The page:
Our electrical grid was designed more than a century ago, when it only had to support a light bulb or two in each home. In this traditional model, energy only flows in one direction, from power plants (that run mostly on fossil fuels) to homes and businesses. Flash forward to today, and we’re still using the same old grid to support a modern lifestyle that is chockfull of power-hungry appliances and gadgets. To fix this discrepancy, the U.S. Department of Energy is working on updating our infrastructure, moving to a “smart grid” model over the next decade. This new energy system will use digital technology to communicate and transfer energy in a more thoughtful way.
Traditionally, supply has followed demand, with power plants producing and delivering energy at the moment it’s needed. But renewable sources of energy are intermittent, and power suppliers don’t control when the sun shines or the wind blows. The good news is that today’s grid operators have many new opportunities to manage power usage by tapping into smart meters, connected appliances, electric vehicles, and countless devices that are connected through the Internet of Things. These many new points of control could be used to improve efficiency and support a flexible grid. If there is excess demand on the system, appliances could go into energy saving mode—for example, a refrigerator would decrease its temperature by a few degrees during peak hours.
The downside is that opening these access points make the grid vulnerable to both accidental and malicious power failure. Therefore, cybersecurity of control systems is one of the major research challenges in the smart grid. “Future control systems will include cybersecurity as the design requirement to guarantee the resilience of power grids against cyber attacks,” said Radhakishan Baheti, program director for the National Science Foundation (NSF)’s Energy, Power, Control and Networks Program.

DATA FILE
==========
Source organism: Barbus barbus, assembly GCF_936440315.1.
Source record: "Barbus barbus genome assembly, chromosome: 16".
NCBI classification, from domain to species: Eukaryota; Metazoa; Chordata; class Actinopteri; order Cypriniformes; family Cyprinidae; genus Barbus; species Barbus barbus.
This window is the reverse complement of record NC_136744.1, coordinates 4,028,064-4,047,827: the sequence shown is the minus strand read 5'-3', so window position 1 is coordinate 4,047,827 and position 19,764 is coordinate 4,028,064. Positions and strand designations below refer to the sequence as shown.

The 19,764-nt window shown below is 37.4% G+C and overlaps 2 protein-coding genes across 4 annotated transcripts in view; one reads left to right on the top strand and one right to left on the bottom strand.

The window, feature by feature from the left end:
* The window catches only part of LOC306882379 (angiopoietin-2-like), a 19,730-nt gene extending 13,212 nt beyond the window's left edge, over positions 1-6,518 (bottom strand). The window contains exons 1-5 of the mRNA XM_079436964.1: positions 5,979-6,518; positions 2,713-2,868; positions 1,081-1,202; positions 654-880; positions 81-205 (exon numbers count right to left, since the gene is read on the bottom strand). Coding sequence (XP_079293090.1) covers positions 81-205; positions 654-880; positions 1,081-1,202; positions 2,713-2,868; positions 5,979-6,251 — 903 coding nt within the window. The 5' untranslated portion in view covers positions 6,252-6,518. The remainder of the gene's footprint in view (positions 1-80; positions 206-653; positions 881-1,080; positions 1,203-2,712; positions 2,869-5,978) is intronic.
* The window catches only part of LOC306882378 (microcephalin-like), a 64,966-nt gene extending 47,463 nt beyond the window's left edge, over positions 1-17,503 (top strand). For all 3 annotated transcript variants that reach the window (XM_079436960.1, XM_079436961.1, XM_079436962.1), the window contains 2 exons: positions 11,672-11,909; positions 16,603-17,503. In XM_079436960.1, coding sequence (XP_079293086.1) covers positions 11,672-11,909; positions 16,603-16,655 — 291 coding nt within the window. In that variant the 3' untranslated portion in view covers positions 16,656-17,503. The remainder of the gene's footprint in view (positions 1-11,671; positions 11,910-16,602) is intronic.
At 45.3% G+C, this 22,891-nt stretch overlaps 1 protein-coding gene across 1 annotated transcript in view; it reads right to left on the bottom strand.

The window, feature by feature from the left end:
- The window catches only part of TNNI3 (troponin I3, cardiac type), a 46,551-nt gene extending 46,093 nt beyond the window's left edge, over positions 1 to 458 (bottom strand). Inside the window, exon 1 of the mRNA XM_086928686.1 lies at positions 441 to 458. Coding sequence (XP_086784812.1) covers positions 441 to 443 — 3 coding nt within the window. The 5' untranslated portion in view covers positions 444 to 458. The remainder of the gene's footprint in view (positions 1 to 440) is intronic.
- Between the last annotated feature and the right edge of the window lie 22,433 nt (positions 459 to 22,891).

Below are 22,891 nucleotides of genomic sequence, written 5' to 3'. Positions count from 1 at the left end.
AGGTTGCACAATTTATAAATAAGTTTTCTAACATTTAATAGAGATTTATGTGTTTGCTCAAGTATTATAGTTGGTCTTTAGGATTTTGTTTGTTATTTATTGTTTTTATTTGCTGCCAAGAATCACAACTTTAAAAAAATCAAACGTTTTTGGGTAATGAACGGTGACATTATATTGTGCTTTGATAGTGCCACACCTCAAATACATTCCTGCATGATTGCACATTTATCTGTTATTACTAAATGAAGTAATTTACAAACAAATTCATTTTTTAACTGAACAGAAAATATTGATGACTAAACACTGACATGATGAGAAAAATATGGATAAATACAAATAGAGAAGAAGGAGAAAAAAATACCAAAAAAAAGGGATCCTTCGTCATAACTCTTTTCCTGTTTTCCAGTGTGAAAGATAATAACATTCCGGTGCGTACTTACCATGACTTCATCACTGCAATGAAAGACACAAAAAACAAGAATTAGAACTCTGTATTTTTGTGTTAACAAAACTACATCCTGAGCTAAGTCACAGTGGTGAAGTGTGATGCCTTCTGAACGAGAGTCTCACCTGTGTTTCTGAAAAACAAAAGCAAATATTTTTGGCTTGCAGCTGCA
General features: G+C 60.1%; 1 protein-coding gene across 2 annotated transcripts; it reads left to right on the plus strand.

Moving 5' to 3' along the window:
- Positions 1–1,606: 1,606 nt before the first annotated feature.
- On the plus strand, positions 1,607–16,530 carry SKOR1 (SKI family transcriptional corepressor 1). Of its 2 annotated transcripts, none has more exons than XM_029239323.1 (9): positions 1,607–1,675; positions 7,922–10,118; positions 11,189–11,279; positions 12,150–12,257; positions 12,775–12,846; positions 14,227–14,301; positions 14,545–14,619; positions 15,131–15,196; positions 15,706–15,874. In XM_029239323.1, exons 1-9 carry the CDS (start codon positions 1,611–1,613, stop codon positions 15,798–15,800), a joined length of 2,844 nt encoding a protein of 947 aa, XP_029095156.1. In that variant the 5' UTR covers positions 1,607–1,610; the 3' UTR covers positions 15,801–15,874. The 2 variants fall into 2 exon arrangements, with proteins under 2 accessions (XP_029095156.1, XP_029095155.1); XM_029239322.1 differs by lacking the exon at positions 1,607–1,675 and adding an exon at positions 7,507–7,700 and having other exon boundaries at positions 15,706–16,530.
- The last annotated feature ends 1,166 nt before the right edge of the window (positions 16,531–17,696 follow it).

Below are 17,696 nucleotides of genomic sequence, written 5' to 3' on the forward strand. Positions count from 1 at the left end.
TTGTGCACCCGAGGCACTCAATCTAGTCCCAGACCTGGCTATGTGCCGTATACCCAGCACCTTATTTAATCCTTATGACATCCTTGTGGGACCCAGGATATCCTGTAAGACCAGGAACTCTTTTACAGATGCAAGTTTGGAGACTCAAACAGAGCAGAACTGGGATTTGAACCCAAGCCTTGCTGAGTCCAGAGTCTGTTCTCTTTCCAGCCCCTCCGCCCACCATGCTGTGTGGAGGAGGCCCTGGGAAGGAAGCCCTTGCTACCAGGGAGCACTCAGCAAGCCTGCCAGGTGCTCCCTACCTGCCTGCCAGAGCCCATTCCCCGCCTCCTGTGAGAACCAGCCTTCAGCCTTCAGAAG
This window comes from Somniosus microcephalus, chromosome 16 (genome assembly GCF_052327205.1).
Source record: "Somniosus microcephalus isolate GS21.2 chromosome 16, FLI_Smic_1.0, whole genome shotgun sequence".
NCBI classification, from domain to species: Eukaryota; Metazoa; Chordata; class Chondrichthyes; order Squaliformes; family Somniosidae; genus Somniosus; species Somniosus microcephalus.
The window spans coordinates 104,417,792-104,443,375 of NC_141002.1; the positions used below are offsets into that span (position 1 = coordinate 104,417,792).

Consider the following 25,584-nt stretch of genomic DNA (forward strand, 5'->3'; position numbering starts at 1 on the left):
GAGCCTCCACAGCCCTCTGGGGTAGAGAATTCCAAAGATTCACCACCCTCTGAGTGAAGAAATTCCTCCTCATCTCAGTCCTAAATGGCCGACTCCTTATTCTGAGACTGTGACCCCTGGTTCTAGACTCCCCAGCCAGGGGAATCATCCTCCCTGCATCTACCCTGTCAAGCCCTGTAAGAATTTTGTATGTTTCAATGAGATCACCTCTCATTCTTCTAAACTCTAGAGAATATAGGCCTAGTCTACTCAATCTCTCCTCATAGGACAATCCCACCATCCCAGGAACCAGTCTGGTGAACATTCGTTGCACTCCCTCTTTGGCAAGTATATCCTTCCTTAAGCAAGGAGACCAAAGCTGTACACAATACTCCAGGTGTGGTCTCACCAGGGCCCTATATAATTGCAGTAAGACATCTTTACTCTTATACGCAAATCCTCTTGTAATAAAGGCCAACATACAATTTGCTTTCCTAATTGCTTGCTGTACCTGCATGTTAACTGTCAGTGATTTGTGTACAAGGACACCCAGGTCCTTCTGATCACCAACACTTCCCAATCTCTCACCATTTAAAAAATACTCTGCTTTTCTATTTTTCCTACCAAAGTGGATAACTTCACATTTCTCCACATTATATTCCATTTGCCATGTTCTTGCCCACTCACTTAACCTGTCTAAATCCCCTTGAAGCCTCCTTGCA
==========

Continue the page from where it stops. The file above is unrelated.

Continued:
It’s possible for hackers to send false information to mislead grid operators, influencing the decisions they make about how to manage the network of electricity. One approach for securing the grid from potential cyberattacks uses game and control theory. Cedric Langbort is a University of Illinois Urbana-Champaign engineer who is using NSF funding to develop secure control algorithms based on game theory. He is developing an algorithm that would help grid operators make decisions when information is incomplete or even purposefully misleading. “There is a lot of interest in cybersecurity right now,” Langbort says. “Because these are difficult, fundamental problems. These types of games that involve partial information are not well understood.”
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